Center for Environmental and Applied Fluid Mechanics Seminar: P. K. Yeung
Who can attend?
The Center for Environmental and Applied Fluid Mechanics presents Dr. P. K. Yeung, a professor of Aerospace Engineering and of Computational Science and Engineering at the Georgia Institute of Technology, who will discuss "Extreme Scale Computing in Turbulence: Physics and Algorithms." This seminar is hosted by Dr. Charles Meneveau, a professor of Mechanical Engineering at Johns Hopkins University.
It is well recognized that turbulence is an important subject in physical science and engineering applications, and that numerical simulations based on exact transport equations are an important source of insight into many of the underlying mysteries. In the high-performance community, direct numerical simulation of turbulence is also known as one of the most challenging pursuits, often requiring huge amounts of resources on state-of-the-art supercomputers characterized by massive parallelism. At the same time, as leadership-class computing enters the pre-Exascale era, an ability to adapt to changing architectures that may require re-imagining existing algorithms is very important, if not critical. In this talk, I will first give a brief review of some of the fundamental questions in turbulent flow physics that motivate a need to continue pushing the boundaries for the foreseeable future. Then I will describe our group's recent experiences and progress in GPU-enabled parallel algorithms for two important problems: namely (1) the mixing of passive and active scalars at high Schmidt numbers relevant to oceanic conditions, and (2) the study of fine-scale intermittency in isotropic turbulence where we are aiming at grid resolution on the 200-Petaflop 'Summit' supercomputer at Oak Ridge National Laboratory. Other science targets, including studies of magnetohydrodynamic turbulence, will be addressed briefly as well.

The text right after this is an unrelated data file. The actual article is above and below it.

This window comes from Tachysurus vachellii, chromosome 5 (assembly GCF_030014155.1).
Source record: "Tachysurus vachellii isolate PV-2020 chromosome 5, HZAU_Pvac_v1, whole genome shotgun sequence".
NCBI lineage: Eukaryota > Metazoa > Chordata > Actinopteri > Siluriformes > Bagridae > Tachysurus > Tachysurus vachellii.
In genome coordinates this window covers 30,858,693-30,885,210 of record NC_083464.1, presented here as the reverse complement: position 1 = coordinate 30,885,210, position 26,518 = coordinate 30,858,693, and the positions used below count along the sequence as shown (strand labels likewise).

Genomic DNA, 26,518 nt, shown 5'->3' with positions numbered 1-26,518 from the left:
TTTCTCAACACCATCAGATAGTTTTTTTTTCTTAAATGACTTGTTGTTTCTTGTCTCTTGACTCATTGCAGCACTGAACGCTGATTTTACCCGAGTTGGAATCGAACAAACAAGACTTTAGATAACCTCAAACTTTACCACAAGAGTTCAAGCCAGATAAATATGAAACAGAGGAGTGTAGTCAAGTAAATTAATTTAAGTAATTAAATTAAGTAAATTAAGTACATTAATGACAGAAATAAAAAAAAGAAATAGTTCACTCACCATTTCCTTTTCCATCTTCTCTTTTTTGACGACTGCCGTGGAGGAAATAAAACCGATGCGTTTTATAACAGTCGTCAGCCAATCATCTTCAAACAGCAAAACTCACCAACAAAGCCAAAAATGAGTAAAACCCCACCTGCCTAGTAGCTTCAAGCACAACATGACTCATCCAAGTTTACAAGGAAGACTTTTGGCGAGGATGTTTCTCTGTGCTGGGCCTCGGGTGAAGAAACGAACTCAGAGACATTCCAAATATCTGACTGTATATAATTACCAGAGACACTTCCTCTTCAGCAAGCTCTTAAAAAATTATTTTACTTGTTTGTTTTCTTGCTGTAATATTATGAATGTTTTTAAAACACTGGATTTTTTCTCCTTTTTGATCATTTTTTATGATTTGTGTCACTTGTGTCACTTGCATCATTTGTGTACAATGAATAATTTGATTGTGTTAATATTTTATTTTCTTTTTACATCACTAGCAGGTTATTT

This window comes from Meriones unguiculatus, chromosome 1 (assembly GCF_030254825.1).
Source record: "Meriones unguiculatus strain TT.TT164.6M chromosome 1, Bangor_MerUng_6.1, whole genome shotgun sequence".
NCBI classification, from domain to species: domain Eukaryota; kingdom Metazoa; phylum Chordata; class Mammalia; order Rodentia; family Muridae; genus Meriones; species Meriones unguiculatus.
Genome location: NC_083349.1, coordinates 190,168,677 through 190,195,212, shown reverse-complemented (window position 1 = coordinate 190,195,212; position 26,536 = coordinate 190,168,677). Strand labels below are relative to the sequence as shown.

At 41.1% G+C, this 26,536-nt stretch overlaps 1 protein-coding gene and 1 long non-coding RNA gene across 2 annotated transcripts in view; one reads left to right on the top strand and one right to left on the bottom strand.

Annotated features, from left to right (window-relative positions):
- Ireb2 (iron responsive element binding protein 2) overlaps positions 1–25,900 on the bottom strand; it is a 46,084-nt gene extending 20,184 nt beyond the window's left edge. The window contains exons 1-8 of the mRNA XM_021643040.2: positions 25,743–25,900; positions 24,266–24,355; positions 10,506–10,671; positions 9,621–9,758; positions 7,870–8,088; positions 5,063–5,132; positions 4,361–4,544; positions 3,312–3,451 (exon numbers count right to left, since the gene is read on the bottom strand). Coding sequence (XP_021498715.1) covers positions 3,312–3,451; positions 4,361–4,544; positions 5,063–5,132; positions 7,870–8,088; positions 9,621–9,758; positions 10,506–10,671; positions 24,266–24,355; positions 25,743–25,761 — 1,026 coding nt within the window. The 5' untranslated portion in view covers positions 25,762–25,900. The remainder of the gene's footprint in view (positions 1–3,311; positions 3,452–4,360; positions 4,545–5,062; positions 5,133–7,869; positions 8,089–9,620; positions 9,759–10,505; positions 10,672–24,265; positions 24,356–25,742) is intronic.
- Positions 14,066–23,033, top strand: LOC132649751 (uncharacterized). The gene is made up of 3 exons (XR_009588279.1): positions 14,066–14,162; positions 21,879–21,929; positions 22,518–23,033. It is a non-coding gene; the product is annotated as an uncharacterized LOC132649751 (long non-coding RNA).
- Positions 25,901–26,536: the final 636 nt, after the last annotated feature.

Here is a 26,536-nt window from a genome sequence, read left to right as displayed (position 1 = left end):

Who can attend?